Category Archives: Correspondence

Atrial Fibrillation

afindexDr Thomas Tape wrote an article “Coherence and correspondence in medicine” that appeared in the March 2009 edition of Judgment and Decision Making.  As you might expect, Dr Tape is applying some of the ideas of Kenneth Hammond to medicine.  Tape notes that the distinction between coherence (making logical sense) and correspondence (being empirically correct) seldom appears in the medical literature.

Tape suggests that the field of medicine began with coherence approaches and has only recently adopted correspondence approaches at all. The original rationale for bloodletting was based on the idea that disease comes from an imbalance of humors.  This coherent argument was around for hundreds of years before being dispelled.  It seems surprising that patient outcome was not the indicator of choice, but even today with medical progress and sophisticated statistics, it is not so easy to tell what works.

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Judgments Under Stress

hellodaveKen Hammond wrote a book, Judgments Under Stress, published in 2000.  He was clearly frustrated with how the field of psychology dealt with stress and used his book as a vehicle to change the discussion.  Hammond really wants to talk about constancy while stress is a constancy disruptor. Hammond’s mentor, Egon Brunswik, saw constancy as the essence of life.  Hammond asserts that the orientation of the organism is directed toward maintaining stable relations with the environment, and that disruption of those stable relations is the definition of stress.

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Beyond Rationality Part 2

2012-11-30 12.18.30-1This is the second post about Ken Hammond’s book Beyond Rationality.

Correspondence Researchers

Egon Brunswik abandoned the stimulus-organism-response of the day for his environmental texture as far back as 1935. But he got little notice, especially with the advent of the computer in the 1960s.  Texture could not compete with physics and the computer. But by the end of the twentieth century, there was an emphasis on ecology and environmental texture. As Hammond notes, the times have caught up with Brunswik.  Of course, this emphasis goes back to Darwin’s “entangled bank”.  Darwin made the point that living organisms evolve and survive in entangled relationships among other evolving organisms, all coping with the fallible indicators that are others’ behaviors.

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Beyond Rationality Part 1

brunswikKenneth R Hammond’s book Beyond Rationality-the Search for Wisdom in a Troubled Time was published in 2007.  Ken Hammond is a man in his 90s and this book and really all his writings have a frankness that is easy to like. He is quite willing to look at the people and themes in the world of judgment and decision making and tell you what he thinks.  He is clearly a learned man, and I enjoy his discussions about Oliver Wendell Holmes, Abraham Lincoln, and recent politicians. Hammond says a lot in this book, but I am going to try to limit my discussion of it to three posts.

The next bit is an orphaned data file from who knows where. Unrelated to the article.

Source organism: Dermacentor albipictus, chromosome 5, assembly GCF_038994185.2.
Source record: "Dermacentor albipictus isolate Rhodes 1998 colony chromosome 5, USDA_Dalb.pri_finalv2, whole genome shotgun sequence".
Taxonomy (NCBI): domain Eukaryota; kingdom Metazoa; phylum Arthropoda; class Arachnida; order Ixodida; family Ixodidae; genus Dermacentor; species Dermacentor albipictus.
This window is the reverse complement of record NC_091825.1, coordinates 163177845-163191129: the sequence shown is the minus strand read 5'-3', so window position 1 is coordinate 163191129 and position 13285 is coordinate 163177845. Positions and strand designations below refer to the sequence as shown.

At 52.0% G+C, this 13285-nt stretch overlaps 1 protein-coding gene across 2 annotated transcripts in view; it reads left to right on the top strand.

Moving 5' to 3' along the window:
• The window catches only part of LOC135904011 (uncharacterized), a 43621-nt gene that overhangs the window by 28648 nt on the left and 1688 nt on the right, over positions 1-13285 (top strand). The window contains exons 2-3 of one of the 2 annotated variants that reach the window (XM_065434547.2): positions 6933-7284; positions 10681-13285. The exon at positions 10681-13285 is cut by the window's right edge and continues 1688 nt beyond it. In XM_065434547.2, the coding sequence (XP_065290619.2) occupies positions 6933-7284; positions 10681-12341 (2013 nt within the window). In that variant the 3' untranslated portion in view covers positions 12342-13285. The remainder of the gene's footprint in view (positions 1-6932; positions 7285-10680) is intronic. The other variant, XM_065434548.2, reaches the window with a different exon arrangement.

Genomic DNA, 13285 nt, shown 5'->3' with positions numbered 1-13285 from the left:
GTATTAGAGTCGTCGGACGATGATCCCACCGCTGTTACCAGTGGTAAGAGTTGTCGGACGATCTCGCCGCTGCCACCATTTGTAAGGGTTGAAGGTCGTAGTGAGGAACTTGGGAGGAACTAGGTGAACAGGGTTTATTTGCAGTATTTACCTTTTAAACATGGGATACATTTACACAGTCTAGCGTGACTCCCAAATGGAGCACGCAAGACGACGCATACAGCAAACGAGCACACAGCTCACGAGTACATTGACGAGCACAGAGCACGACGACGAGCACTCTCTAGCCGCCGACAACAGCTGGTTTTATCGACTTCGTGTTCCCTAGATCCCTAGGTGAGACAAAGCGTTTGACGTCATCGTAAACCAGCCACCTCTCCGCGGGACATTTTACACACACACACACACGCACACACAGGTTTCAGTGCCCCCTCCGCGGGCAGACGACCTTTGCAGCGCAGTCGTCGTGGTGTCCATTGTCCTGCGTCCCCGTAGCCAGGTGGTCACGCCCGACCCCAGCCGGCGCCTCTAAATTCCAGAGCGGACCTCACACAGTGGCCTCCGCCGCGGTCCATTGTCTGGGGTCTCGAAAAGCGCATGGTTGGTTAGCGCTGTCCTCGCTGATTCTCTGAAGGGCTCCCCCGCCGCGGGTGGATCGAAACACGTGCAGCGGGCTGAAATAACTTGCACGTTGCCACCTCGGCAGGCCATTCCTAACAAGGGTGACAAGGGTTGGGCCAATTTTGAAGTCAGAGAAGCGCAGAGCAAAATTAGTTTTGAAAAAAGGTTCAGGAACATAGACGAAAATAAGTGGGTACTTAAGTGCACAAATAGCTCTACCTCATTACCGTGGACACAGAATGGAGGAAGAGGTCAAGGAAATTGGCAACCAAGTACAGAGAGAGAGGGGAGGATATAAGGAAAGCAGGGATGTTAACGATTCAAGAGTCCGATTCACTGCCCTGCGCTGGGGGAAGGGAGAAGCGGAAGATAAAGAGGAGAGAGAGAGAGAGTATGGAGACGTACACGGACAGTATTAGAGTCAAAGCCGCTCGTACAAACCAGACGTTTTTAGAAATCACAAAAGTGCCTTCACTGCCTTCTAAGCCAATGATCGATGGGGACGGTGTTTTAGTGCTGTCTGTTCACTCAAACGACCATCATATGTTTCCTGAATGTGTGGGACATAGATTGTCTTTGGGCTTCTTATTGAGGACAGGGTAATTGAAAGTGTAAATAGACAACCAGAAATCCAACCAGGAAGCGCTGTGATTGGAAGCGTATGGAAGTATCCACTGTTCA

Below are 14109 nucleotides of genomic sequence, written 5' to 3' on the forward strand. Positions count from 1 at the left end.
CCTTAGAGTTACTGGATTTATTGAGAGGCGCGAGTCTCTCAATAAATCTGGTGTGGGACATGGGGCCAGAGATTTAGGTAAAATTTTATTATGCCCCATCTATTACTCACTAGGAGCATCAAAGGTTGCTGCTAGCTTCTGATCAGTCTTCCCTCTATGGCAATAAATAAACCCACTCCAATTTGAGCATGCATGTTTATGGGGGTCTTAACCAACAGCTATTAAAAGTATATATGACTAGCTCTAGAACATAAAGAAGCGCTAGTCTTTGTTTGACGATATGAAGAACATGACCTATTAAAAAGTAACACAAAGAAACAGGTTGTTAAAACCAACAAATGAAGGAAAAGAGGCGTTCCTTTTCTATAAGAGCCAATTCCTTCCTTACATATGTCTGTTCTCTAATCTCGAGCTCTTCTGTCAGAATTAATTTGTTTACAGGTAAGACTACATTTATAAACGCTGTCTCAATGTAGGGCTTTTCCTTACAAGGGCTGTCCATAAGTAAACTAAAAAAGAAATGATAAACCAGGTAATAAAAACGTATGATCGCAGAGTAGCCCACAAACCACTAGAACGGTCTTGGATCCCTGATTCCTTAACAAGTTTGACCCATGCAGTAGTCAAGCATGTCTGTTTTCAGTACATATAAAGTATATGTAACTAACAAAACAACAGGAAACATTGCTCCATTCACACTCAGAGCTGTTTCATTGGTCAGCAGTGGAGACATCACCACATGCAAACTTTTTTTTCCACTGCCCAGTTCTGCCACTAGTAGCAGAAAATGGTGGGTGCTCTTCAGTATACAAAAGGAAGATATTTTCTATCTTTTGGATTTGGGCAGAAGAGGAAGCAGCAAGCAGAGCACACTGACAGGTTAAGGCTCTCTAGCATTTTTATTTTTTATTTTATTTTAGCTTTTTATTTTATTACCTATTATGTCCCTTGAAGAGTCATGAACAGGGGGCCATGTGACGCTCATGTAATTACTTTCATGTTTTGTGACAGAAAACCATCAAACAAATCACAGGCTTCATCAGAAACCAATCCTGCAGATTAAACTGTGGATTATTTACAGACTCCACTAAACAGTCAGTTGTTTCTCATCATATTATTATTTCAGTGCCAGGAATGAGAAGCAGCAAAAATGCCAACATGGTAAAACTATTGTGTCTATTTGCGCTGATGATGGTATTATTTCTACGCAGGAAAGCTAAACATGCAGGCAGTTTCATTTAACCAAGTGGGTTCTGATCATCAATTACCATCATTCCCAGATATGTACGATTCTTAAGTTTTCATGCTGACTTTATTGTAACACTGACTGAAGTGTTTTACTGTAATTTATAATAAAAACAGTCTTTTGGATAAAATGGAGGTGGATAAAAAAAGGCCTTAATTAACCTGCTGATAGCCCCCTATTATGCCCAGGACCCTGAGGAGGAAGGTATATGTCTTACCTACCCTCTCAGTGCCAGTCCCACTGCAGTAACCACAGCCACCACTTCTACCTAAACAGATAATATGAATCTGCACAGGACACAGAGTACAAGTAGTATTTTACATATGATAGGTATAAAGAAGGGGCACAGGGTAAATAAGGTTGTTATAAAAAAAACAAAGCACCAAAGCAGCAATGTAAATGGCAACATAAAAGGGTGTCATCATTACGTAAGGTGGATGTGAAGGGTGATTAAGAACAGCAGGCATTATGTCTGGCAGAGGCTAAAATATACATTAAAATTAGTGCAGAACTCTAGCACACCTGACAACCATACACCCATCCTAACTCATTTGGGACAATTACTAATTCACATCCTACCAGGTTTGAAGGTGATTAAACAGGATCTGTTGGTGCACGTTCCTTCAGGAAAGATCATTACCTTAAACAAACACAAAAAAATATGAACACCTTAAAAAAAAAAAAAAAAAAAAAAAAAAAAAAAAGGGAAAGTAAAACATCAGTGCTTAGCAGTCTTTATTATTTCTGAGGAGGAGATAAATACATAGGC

The above image is Egon Brunswik, who was Ken Hammond’s mentor.  The picture is at the beginning of Beyond Rationality.  

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Technology and the Ecological Hybrid

airlinerimagesIn the Invisible Gorilla,  Chabris and Simons briefly address how pilots with heads up displays sometimes missed planes in plain view on the ground.  The technology gets pilots eyes looking in more or less the right direction to see more, but looking is not seeing.  Beyond the illusion of attention, the heads up display does not help them see what they are not expecting to see.  In the conclusion of their book, they state the following:

Technology can help us, but we must first be willing to acknowledge that automated judgments may sometimes be better than our own judgments-a difficult and controversial step. Still, we do not think that technological innovation can entirely solve the problem. A complementary approach to replacing human judgment might be to change our environment so that our limitations become irrelevant. In other words, if we know the limits of our cognition, we can redesign our surroundings to avoid the consequences of mistaken intuitions.

This sounds much like an airplane cockpit and points out some of the issues.  Kathleen L. Mosier is an expert on this subject and I am going to look at her paper, “Searching for coherence in a correspondence world.”  She not only helps better understand the nuances of the cockpit, but she also looks at the two primary constructs that enable us to evaluate our decision making.  As she notes, Ken Hammond is the coherence/correspondence guru, but Mosier uses the framework well.

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